Dark Waters Dancing to a Breeze: A Literary Companion to Rivers and Lakes.


176 pages
Contains Bibliography
ISBN 978-1-55365-244-1
DDC 808.84'9321693





Edited by Wayne Grady

Julie Rekai Rickerd is a Toronto broadcaster and public relations


These six slim volumes constitute an enthralling compendium of short stories and excerpts from longer works written by a who’s who of Canadian and international writers, some contemporary, others long dead. Each volume or “Literary Companion” presents writings on a specific theme—mountains, the sea, rivers and lakes, night, deserts, gardens—that the collection of writers have addressed.


Four of the volumes are edited by Wayne Grady, general editor of the series; two are edited by Merilyn Simonds. Both editors, husband and wife, are themselves award-winning Canadian authors. Their selections focus not only on the specific topic at hand but also on their human relationships to that particular topic: humanity’s relationship to nature and its environmental significance. The David Suzuki Foundation is noted as co-publisher.


Each of the 20 or so excerpts per volume both stands alone and is an integral part of the whole. There is a general introduction to each volume, and an excellent short biography of the author precedes each excerpt.


The choices of pieces are eclectic, relevant, and enlightening. Highlights of Gardens include Vita Sackville-West’s musings on the Transvaal daisy; Jamaica Kincaid’s emotional walk through Claude Monet’s garden in Giverny, France; Germaine Greer’s struggles to indulge her passion for gardening within the confines of London’s urban setting; and Pliny the Elder’s comments on the smell of good soil.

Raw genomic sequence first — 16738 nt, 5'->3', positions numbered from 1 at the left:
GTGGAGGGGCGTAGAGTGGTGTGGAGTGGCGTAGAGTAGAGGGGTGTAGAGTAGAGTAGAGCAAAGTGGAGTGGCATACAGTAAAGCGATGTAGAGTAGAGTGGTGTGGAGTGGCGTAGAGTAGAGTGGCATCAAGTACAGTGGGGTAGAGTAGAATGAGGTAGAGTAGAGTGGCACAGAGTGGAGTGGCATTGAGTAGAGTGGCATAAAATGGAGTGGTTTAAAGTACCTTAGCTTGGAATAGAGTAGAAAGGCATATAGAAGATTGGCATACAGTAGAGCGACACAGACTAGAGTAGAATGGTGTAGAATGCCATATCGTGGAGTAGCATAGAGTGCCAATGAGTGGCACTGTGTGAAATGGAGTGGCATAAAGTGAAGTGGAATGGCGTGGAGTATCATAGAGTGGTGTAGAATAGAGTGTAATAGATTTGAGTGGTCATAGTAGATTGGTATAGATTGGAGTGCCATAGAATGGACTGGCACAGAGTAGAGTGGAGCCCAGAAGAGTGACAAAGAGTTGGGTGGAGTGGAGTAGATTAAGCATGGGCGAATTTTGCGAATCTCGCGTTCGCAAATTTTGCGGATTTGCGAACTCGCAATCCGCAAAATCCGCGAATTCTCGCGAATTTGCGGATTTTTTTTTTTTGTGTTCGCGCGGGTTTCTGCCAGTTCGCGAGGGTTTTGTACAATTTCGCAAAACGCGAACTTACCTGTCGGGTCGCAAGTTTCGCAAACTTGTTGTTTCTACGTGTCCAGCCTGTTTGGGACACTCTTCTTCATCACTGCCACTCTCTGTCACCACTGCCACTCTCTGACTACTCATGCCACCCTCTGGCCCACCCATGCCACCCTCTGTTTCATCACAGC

Mark Twain reflects on India’s sacred river, the Ganges, in Dark Waters Dancing To A Breeze: A Literary Companion to Rivers and Lakes, while Theodore Dreiser acquaints himself with the River Thames and Henry Beston and Bruce Hutchison describe the awe-inspiring St. Lawrence and Fraser Rivers respectively.


Deserts are documented by Antoine de Saint-Exupery in North Africa, Ariel Dorfman in Chile, and Ellen Meloy in Baja, California.


The mysteries of Night are explored by Wayne Grady, Pico Iyer, and Grey Owl; The Sea, the origin of life, is experienced in all its fury in Genesis, scientifically studied by Charles Darwin, and endured with calamity by Nicholas Monsarrat.


“Because they’re there” is the motivation behind the challenge that faces both the first-time mountain climber Michael Crichton and the experienced Jon Krakauer. They, along with Carl Jung, H.G. Wells, and Earle Birney, describe their feelings towards mountains in Where The Silence Rings: A Literary Companion to Mountains.


The charm of this series is its ability to bring such a great number of authors’ works together on a single topic. Reading one volume, one wants to read them all. There is also the temptation to read the excerpts out of sequence, according to one’s interest in a particular writer or subject.


The very idea of compiling a series such as this one is intriguing; its execution in these volumes is excellent, both educational and most entertaining.


“Dark Waters Dancing to a Breeze: A Literary Companion to Rivers and Lakes.,” Canadian Book Review Annual Online, accessed July 23, 2024, https://cbra.library.utoronto.ca/items/show/28598.